The number of bets I was having was well over 3,000 a month and everything was just amazing.

In January, I bet for 4.4 million dollars and I made 357,000 dollars.

But I want to discuss something that happened on the last day of January that's sort of set me a bit back. During that month, I bet for 4.5 million dollars, profited 326,000 with 7.75 percent, which I was really happy about.

But the night before the last day, I was up 581,000 dollars and I almost run a 16 percent ROI. And then, the last day, I lost 256,000 dollars in one day.

So coming off that last day of January, I started February, which was also a pretty big month. I bet for over 4 million dollars and I lost 347,000 dollars, which is almost 10 percent on average per bet.

But also the number of bets I had in was only 1,200, which compared to all the previous months where I've been rolling at an average of 3k, it was really low.

So again, when having fewer bets, one can expect a higher variance. And considering the amount of money I bet (almost the same as in January with a third of the bets), it didn’t help.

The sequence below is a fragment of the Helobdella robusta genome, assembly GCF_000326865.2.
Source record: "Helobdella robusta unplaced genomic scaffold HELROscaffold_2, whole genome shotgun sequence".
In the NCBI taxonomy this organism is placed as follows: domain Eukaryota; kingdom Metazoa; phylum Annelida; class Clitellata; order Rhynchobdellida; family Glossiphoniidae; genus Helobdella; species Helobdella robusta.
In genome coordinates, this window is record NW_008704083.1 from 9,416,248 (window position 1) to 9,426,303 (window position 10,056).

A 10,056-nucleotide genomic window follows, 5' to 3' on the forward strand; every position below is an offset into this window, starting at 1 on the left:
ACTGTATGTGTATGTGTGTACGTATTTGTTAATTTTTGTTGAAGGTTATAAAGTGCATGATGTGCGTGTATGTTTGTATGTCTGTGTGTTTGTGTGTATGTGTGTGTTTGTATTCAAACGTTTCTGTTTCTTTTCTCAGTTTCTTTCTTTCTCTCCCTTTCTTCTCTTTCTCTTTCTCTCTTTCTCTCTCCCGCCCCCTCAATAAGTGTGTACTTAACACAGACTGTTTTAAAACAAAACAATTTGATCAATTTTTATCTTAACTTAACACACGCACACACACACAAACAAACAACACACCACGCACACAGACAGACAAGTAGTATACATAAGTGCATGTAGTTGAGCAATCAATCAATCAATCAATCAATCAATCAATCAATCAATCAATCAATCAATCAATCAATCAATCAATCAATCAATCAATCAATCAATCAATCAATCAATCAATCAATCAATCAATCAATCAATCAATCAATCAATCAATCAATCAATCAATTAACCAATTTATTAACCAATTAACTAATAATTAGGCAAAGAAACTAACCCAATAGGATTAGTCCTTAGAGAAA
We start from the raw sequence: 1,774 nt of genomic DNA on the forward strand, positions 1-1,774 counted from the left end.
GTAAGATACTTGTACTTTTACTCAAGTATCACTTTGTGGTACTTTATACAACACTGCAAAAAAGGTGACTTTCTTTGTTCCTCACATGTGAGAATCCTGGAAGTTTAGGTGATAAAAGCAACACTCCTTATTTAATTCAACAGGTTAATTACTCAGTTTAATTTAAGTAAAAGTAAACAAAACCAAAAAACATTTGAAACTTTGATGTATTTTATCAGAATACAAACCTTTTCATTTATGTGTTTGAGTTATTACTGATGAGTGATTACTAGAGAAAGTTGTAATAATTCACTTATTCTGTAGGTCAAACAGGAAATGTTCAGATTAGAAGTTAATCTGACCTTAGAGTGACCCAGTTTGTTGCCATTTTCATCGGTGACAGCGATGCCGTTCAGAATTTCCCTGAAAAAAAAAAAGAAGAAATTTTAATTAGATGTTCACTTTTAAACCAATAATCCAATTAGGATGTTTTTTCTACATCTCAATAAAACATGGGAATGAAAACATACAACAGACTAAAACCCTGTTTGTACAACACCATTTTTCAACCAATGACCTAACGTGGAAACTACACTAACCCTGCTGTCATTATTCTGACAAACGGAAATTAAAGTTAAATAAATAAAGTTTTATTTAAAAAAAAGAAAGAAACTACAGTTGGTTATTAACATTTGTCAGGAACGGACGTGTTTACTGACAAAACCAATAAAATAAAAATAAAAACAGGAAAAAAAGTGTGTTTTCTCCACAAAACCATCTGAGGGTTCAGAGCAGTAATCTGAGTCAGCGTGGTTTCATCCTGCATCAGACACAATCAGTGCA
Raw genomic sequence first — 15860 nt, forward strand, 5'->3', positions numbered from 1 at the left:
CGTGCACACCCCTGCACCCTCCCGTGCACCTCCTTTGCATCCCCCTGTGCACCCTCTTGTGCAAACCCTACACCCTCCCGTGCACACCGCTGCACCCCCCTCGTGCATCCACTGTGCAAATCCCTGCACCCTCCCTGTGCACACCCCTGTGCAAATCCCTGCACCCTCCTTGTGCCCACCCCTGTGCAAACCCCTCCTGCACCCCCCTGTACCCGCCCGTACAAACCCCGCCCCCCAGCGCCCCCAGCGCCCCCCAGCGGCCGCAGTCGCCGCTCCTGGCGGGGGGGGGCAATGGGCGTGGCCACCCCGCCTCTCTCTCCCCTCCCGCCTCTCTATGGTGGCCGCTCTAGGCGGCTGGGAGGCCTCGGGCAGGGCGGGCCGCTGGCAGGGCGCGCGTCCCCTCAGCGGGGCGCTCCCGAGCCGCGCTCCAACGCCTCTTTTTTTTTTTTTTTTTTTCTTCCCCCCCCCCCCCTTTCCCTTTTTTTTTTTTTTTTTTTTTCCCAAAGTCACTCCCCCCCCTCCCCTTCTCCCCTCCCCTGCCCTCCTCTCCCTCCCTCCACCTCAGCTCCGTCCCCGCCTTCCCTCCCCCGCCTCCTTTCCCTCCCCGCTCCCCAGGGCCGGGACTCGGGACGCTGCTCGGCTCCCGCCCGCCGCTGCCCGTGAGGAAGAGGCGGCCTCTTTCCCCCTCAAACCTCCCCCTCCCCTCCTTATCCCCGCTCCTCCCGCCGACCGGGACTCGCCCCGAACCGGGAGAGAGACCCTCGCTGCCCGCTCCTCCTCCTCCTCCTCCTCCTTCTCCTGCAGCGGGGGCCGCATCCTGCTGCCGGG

This is something where I think I made a mistake. I should have been a bit more cautious.

The next month, I decided to step down, so I placed 776 bets for 1.5 million dollars, and I had another losing month. I lost 110k which is almost 8% per bet.

Obviously, during this period, I know I was extremely unlucky, but at the same time, I had months where I was running about 10%. So we can say that it evens out in the long run, which is the most important thing to think about. This is what separates the good from the bad bettors.

Everyone is good, everyone is happy, and everyone thinks they're flawless when things are going good. But when things go bad, that's when you can actually learn from your mistakes, and there’s when you need to put in the hard work.

Going on from there, you can see that I lost 110,000. Then I started off April winning some and I upped my bets from 1.5 million to 3.3 million. I placed over 2,000 bets and I made 90,000 with a 3% ROI, which again made me feel like “I'm back at it, this is good”.

In May, last games of the season, betting 4 million and making 327,000 with almost 9% felt just great.